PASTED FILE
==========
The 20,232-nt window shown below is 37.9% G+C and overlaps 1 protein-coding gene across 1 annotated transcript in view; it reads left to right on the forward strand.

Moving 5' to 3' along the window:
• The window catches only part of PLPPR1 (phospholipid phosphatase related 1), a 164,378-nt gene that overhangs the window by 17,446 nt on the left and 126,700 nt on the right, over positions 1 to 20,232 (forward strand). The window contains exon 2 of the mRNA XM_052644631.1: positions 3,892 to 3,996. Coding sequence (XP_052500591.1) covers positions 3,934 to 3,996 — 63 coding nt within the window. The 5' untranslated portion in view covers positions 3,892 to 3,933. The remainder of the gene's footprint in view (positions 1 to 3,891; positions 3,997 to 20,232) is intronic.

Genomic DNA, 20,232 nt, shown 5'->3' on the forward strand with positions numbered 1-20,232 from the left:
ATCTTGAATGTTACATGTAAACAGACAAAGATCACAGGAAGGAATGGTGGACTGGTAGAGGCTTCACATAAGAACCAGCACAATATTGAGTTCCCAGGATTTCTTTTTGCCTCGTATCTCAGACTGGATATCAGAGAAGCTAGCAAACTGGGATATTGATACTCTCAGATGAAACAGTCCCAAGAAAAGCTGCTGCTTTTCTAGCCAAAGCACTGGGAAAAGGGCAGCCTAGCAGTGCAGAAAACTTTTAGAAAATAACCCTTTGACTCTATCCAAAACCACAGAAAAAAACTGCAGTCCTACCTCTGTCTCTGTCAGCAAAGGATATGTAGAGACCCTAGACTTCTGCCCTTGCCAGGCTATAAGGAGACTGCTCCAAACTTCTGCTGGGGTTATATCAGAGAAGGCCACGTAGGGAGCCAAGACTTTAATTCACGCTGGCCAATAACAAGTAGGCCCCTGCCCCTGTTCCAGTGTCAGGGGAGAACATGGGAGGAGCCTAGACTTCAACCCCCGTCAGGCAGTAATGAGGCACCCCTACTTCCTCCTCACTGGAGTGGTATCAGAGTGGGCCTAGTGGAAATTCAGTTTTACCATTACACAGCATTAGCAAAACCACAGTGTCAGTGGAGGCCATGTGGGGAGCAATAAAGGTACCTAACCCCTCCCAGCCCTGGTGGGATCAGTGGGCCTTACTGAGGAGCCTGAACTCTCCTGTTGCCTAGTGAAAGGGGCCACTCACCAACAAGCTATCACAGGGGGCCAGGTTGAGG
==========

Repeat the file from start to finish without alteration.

The 20,232-nt window shown below is 37.9% G+C and overlaps 1 protein-coding gene across 1 annotated transcript in view; it reads left to right on the forward strand.

Moving 5' to 3' along the window:
• The window catches only part of PLPPR1 (phospholipid phosphatase related 1), a 164,378-nt gene that overhangs the window by 17,446 nt on the left and 126,700 nt on the right, over positions 1 to 20,232 (forward strand). The window contains exon 2 of the mRNA XM_052644631.1: positions 3,892 to 3,996. Coding sequence (XP_052500591.1) covers positions 3,934 to 3,996 — 63 coding nt within the window. The 5' untranslated portion in view covers positions 3,892 to 3,933. The remainder of the gene's footprint in view (positions 1 to 3,891; positions 3,997 to 20,232) is intronic.

Genomic DNA, 20,232 nt, shown 5'->3' on the forward strand with positions numbered 1-20,232 from the left:
ATCTTGAATGTTACATGTAAACAGACAAAGATCACAGGAAGGAATGGTGGACTGGTAGAGGCTTCACATAAGAACCAGCACAATATTGAGTTCCCAGGATTTCTTTTTGCCTCGTATCTCAGACTGGATATCAGAGAAGCTAGCAAACTGGGATATTGATACTCTCAGATGAAACAGTCCCAAGAAAAGCTGCTGCTTTTCTAGCCAAAGCACTGGGAAAAGGGCAGCCTAGCAGTGCAGAAAACTTTTAGAAAATAACCCTTTGACTCTATCCAAAACCACAGAAAAAAACTGCAGTCCTACCTCTGTCTCTGTCAGCAAAGGATATGTAGAGACCCTAGACTTCTGCCCTTGCCAGGCTATAAGGAGACTGCTCCAAACTTCTGCTGGGGTTATATCAGAGAAGGCCACGTAGGGAGCCAAGACTTTAATTCACGCTGGCCAATAACAAGTAGGCCCCTGCCCCTGTTCCAGTGTCAGGGGAGAACATGGGAGGAGCCTAGACTTCAACCCCCGTCAGGCAGTAATGAGGCACCCCTACTTCCTCCTCACTGGAGTGGTATCAGAGTGGGCCTAGTGGAAATTCAGTTTTACCATTACACAGCATTAGCAAAACCACAGTGTCAGTGGAGGCCATGTGGGGAGCAATAAAGGTACCTAACCCCTCCCAGCCCTGGTGGGATCAGTGGGCCTTACTGAGGAGCCTGAACTCTCCTGTTGCCTAGTGAAAGGGGCCACTCACCAACAAGCTATCACAGGGGGCCAGGTTGAGG